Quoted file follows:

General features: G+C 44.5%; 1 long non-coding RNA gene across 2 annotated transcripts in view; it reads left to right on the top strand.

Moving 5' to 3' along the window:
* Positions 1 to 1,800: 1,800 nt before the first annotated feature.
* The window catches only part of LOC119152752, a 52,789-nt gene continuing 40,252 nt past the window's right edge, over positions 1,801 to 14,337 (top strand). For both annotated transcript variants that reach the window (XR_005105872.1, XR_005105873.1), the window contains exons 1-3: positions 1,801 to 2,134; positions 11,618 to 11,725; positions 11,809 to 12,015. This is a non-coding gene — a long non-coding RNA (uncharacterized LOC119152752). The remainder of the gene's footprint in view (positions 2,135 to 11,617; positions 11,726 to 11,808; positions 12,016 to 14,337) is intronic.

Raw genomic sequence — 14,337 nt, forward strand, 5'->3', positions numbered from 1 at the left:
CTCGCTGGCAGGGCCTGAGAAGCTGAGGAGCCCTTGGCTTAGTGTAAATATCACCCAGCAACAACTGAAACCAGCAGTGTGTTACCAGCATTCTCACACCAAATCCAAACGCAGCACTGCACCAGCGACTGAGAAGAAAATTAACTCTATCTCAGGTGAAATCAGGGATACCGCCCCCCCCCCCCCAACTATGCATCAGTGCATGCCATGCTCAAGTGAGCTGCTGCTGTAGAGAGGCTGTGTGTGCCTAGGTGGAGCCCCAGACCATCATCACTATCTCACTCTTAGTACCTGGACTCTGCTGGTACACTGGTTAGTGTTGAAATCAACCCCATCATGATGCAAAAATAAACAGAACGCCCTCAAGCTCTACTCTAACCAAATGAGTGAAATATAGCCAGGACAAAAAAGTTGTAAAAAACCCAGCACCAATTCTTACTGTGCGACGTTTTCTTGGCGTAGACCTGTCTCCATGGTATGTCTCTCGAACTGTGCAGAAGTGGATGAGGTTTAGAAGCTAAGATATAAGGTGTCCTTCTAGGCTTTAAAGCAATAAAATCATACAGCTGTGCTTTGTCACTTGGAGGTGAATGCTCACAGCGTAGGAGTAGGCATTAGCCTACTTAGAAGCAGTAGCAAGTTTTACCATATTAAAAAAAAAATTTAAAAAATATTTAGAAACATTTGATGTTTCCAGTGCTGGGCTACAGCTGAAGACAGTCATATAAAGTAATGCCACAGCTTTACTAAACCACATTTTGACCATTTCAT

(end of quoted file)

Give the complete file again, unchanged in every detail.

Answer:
General features: G+C 44.5%; 1 long non-coding RNA gene across 2 annotated transcripts in view; it reads left to right on the top strand.

Moving 5' to 3' along the window:
* Positions 1 to 1,800: 1,800 nt before the first annotated feature.
* The window catches only part of LOC119152752, a 52,789-nt gene continuing 40,252 nt past the window's right edge, over positions 1,801 to 14,337 (top strand). For both annotated transcript variants that reach the window (XR_005105872.1, XR_005105873.1), the window contains exons 1-3: positions 1,801 to 2,134; positions 11,618 to 11,725; positions 11,809 to 12,015. This is a non-coding gene — a long non-coding RNA (uncharacterized LOC119152752). The remainder of the gene's footprint in view (positions 2,135 to 11,617; positions 11,726 to 11,808; positions 12,016 to 14,337) is intronic.

Raw genomic sequence — 14,337 nt, forward strand, 5'->3', positions numbered from 1 at the left:
CTCGCTGGCAGGGCCTGAGAAGCTGAGGAGCCCTTGGCTTAGTGTAAATATCACCCAGCAACAACTGAAACCAGCAGTGTGTTACCAGCATTCTCACACCAAATCCAAACGCAGCACTGCACCAGCGACTGAGAAGAAAATTAACTCTATCTCAGGTGAAATCAGGGATACCGCCCCCCCCCCCCCAACTATGCATCAGTGCATGCCATGCTCAAGTGAGCTGCTGCTGTAGAGAGGCTGTGTGTGCCTAGGTGGAGCCCCAGACCATCATCACTATCTCACTCTTAGTACCTGGACTCTGCTGGTACACTGGTTAGTGTTGAAATCAACCCCATCATGATGCAAAAATAAACAGAACGCCCTCAAGCTCTACTCTAACCAAATGAGTGAAATATAGCCAGGACAAAAAAGTTGTAAAAAACCCAGCACCAATTCTTACTGTGCGACGTTTTCTTGGCGTAGACCTGTCTCCATGGTATGTCTCTCGAACTGTGCAGAAGTGGATGAGGTTTAGAAGCTAAGATATAAGGTGTCCTTCTAGGCTTTAAAGCAATAAAATCATACAGCTGTGCTTTGTCACTTGGAGGTGAATGCTCACAGCGTAGGAGTAGGCATTAGCCTACTTAGAAGCAGTAGCAAGTTTTACCATATTAAAAAAAAAATTTAAAAAATATTTAGAAACATTTGATGTTTCCAGTGCTGGGCTACAGCTGAAGACAGTCATATAAAGTAATGCCACAGCTTTACTAAACCACATTTTGACCATTTCAT